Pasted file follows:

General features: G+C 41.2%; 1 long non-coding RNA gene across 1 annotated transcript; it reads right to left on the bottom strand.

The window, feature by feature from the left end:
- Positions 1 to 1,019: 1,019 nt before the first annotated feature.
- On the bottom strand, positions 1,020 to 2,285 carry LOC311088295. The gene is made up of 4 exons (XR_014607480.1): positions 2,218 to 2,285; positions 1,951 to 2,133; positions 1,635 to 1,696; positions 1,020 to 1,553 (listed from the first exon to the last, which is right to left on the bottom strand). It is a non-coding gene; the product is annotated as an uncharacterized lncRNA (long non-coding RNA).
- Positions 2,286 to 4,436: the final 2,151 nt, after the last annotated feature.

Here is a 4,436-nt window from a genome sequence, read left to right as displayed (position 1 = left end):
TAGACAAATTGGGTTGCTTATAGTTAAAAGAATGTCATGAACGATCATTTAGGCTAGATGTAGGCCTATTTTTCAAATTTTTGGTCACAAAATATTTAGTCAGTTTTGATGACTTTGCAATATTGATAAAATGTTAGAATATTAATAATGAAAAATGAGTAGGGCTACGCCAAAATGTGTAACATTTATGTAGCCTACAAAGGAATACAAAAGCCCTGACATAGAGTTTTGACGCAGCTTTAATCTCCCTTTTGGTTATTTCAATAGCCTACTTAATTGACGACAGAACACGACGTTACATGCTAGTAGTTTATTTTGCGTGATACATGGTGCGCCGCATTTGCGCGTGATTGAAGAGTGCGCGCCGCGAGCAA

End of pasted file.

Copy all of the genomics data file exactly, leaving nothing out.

General features: G+C 41.2%; 1 long non-coding RNA gene across 1 annotated transcript; it reads right to left on the bottom strand.

The window, feature by feature from the left end:
- Positions 1 to 1,019: 1,019 nt before the first annotated feature.
- On the bottom strand, positions 1,020 to 2,285 carry LOC311088295. The gene is made up of 4 exons (XR_014607480.1): positions 2,218 to 2,285; positions 1,951 to 2,133; positions 1,635 to 1,696; positions 1,020 to 1,553 (listed from the first exon to the last, which is right to left on the bottom strand). It is a non-coding gene; the product is annotated as an uncharacterized lncRNA (long non-coding RNA).
- Positions 2,286 to 4,436: the final 2,151 nt, after the last annotated feature.

Here is a 4,436-nt window from a genome sequence, read left to right as displayed (position 1 = left end):
TAGACAAATTGGGTTGCTTATAGTTAAAAGAATGTCATGAACGATCATTTAGGCTAGATGTAGGCCTATTTTTCAAATTTTTGGTCACAAAATATTTAGTCAGTTTTGATGACTTTGCAATATTGATAAAATGTTAGAATATTAATAATGAAAAATGAGTAGGGCTACGCCAAAATGTGTAACATTTATGTAGCCTACAAAGGAATACAAAAGCCCTGACATAGAGTTTTGACGCAGCTTTAATCTCCCTTTTGGTTATTTCAATAGCCTACTTAATTGACGACAGAACACGACGTTACATGCTAGTAGTTTATTTTGCGTGATACATGGTGCGCCGCATTTGCGCGTGATTGAAGAGTGCGCGCCGCGAGCAA